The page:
I’m not actively invested in the web as a place where I forge anything. (All puns intended.) It’s more that I just know and think that it is entirely the air we breathe—you know it, I know it, even John McCain knows it—and so I dip my toe into it constantly and relatively briefly to feel what it is that has completely taken over our consciousness.
Since the word “shoddy” struck me as especially harsh here, I looked it up. According to the Free Dictionary, shoddy means: 1. Made of or containing inferior material. 2. a. Of poor quality or craft. b. Rundown; shabby. 3. Dishonest or reprehensible: shoddy business practices. 4. Conspicuously and cheaply imitative. I understand now, with a healthy dash of the vertigo Shields hoped to provoke in me, why Elie was irked. It irks me to read Lewis-Kraus’s excerpt, which I’m afraid epitomizes the term shoddy. Not only does Lewis-Kraus screw up the attribution, assigning it not to Shields but to Elie, he disparages what he says is Elie’s work, and then to top it off, carries on with statements that Lewis-Kraus might believe — this business about self-consciousness and knowing we could be doing something else — that don’t follow from anything that Shields or Elie or Percy wrote.
So let’s agree this is shoddy work. So is it Lewis-Kraus’s fault or maybe his publisher’s? Unlike in Shields’s manifesto, Lewis-Kraus includes no citations at all, with page numbers or not. If he had included citations, perhaps a thoughtful editor would have traced the misquote back to that artsy prankster Shields and this mess would have been averted. But no citations; this is art.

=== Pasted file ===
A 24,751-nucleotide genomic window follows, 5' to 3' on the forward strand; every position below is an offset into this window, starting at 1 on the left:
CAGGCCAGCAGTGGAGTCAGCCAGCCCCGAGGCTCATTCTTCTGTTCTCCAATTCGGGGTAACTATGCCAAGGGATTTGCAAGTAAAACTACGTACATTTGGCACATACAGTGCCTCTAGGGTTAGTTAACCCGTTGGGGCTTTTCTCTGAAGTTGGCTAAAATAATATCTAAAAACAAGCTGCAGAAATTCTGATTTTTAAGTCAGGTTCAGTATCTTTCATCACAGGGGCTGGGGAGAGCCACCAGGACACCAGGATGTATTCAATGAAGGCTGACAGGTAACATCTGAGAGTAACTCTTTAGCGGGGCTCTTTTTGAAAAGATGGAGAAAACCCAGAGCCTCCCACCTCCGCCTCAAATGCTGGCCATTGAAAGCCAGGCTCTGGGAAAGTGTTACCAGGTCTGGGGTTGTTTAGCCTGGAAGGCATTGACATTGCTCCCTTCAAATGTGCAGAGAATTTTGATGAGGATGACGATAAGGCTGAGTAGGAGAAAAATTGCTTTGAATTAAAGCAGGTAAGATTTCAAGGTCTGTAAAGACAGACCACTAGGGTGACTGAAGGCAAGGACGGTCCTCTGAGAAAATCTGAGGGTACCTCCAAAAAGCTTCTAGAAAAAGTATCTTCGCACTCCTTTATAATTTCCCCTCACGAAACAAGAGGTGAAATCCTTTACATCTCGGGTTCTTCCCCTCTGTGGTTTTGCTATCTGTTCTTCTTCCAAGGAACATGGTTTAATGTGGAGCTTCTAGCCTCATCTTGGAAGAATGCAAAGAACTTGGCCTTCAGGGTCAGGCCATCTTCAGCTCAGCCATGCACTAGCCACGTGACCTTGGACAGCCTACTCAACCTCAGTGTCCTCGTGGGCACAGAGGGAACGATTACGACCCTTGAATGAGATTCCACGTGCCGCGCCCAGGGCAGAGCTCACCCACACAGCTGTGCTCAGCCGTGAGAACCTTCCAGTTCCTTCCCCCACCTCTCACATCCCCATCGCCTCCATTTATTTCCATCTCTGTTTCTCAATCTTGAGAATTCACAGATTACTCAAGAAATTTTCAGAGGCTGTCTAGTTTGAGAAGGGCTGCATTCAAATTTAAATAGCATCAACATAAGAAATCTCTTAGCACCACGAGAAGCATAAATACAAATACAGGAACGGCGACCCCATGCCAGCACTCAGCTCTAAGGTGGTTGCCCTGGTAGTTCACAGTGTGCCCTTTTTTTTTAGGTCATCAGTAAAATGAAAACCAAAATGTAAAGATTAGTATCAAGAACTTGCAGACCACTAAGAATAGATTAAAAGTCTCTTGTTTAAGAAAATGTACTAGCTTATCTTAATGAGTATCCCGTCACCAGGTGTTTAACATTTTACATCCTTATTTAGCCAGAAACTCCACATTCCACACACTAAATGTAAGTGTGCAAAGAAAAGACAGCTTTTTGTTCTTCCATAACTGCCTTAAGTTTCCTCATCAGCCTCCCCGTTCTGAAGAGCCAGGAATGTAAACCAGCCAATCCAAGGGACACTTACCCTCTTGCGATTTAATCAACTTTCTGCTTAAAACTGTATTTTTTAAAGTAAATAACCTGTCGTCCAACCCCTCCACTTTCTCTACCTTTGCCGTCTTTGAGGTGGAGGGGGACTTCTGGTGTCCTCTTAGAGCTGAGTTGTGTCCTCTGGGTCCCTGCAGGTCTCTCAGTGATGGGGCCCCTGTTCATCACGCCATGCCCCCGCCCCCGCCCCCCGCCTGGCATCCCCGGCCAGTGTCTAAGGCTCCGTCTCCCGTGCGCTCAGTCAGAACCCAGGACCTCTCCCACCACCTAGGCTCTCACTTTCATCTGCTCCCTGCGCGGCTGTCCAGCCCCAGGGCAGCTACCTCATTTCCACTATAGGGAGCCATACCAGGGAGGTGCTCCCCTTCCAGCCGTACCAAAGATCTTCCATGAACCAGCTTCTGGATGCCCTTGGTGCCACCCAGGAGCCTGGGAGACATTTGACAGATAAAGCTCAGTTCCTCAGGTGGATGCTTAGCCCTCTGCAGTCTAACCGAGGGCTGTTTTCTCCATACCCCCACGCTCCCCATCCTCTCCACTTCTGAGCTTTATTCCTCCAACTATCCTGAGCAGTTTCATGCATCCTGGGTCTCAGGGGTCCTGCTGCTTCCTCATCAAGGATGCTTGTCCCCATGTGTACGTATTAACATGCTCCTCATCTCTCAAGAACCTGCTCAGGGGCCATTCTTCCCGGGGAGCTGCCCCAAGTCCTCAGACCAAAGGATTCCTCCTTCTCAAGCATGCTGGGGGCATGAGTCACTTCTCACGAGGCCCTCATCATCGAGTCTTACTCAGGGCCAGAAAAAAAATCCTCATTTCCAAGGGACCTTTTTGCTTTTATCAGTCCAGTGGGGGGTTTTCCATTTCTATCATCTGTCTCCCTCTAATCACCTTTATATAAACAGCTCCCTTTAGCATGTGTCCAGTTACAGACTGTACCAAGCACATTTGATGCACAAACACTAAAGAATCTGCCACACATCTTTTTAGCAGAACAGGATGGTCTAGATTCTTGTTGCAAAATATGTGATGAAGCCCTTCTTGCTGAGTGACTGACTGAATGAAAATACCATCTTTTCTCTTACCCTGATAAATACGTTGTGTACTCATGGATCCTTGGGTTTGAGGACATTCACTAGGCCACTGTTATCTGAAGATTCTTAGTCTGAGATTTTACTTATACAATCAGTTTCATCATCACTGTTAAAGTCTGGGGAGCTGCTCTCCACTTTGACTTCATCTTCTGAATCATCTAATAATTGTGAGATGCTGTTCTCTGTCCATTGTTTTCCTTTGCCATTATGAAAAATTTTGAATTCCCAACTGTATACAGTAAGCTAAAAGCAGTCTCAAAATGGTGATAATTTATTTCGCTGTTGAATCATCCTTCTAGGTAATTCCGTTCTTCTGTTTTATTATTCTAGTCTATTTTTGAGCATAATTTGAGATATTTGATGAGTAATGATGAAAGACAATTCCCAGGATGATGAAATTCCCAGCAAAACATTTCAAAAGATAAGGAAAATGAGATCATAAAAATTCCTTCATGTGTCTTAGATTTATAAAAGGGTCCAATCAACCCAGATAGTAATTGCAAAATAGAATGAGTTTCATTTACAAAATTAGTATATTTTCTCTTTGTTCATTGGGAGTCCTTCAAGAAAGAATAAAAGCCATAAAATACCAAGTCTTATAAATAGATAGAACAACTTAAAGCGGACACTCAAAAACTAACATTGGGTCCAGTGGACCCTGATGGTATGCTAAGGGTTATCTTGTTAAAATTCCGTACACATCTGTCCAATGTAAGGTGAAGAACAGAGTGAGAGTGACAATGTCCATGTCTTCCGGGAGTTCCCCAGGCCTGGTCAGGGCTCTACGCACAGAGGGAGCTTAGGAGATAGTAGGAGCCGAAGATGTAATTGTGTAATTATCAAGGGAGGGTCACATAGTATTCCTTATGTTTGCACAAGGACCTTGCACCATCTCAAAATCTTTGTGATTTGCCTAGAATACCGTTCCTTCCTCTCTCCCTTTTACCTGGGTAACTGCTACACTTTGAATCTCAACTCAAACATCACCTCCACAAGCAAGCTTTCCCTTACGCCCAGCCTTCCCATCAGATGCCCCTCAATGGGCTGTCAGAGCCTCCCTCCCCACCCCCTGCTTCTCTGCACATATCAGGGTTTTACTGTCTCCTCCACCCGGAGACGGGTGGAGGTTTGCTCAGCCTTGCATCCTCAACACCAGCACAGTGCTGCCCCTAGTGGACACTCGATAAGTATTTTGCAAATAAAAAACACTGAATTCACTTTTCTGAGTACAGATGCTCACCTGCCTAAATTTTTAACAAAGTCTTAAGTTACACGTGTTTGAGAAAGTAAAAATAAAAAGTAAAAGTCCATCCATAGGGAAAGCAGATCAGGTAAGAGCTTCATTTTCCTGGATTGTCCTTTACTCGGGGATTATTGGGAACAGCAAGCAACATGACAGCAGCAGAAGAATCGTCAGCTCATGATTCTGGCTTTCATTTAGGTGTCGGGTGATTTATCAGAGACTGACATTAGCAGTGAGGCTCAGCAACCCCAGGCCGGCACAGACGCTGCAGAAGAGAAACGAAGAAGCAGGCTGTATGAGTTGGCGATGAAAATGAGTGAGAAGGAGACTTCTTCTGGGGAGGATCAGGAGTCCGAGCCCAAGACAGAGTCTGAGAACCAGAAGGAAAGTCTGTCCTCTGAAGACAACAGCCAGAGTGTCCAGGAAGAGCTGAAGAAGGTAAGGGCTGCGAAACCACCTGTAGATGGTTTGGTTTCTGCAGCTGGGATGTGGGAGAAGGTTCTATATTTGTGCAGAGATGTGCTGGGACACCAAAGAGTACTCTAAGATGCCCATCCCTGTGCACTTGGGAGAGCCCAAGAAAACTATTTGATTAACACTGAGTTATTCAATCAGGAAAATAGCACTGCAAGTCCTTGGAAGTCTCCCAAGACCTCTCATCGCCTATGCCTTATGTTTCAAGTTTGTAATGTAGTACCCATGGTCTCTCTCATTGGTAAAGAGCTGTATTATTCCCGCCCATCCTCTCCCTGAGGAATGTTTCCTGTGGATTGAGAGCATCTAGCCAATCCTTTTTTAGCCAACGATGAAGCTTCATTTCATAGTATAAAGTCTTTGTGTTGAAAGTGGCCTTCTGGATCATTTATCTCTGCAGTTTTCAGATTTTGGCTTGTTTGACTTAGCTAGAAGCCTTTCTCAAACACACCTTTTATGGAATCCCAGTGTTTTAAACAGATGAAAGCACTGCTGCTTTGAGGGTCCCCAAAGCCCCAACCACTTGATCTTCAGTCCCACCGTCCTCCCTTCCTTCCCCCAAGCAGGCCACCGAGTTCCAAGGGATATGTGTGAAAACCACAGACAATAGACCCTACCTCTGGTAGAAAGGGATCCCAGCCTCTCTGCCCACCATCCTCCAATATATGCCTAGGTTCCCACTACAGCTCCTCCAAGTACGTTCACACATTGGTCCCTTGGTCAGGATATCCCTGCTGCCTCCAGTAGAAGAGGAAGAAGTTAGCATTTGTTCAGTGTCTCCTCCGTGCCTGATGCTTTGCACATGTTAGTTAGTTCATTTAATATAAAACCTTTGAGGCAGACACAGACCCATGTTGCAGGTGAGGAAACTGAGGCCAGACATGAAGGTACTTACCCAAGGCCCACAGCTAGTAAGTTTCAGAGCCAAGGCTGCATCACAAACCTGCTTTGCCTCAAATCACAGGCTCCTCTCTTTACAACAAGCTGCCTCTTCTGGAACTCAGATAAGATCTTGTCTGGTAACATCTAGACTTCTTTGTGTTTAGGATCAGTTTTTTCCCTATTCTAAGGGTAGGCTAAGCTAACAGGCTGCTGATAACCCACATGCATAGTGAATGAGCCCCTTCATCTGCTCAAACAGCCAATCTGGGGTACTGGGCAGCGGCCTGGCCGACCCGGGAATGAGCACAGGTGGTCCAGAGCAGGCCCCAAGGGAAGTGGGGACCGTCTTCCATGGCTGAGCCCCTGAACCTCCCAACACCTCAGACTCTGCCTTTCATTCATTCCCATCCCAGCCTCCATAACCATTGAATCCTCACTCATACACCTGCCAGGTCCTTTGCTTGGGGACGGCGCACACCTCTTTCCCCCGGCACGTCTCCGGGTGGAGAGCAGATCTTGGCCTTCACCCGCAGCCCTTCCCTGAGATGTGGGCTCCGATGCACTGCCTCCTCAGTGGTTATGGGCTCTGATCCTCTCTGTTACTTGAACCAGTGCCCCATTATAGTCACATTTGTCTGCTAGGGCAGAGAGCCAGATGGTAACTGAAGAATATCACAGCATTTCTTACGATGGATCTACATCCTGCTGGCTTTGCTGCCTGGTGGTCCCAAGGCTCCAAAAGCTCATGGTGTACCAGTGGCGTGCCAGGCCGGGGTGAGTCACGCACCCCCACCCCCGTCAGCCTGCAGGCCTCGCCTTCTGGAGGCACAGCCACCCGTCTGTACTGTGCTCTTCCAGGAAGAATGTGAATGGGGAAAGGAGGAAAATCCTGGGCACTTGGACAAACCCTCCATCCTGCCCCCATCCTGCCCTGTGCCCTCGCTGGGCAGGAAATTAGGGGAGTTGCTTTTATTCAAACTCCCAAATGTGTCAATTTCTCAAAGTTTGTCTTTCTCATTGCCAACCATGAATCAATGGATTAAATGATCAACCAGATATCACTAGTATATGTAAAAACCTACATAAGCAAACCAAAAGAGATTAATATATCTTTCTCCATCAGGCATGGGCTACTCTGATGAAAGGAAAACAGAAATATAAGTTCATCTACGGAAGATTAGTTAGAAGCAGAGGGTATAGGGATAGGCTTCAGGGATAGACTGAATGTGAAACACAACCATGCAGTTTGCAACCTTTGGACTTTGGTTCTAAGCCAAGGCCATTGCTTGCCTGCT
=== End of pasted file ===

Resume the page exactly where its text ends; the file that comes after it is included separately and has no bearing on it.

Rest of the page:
J. Greg Phelan, on “The Shoddy Afterlife of a Reality Hunger Appropriation.”
I find it hard to understand why the technologically sophisticated is necessarily more visceral. The viscera are visceral, the old primitive gut: this pain, this pleasure, now. At the same time, I share Shields’s weariness with novels that, however elegant and intelligent, appear merely to be going through the motions, to be aimed above all at creating the package that will lead to prominence on the world stage, or at least commercial success (the two are almost the same thing).
If there is a problem with the novel, and I’m agreed with Shields that there is, it is not because it doesn’t participate in modern technology, can’t talk about it or isn’t involved with it; I can download in seconds on my Kindle a novel made up entirely of emails or text messages. Perhaps the problem is rather a slow weakening of our sense of being inside a society with related and competing visions of the world to which we make our own urgent narrative contributions; this being replaced by the author who takes courses to learn how to create a product with universal appeal, something that can float in the world mix, rather than feed into the immediate experience of people in his own culture.
Tim Park both agrees and argues with David Shields in “Writing Adrift in the World.”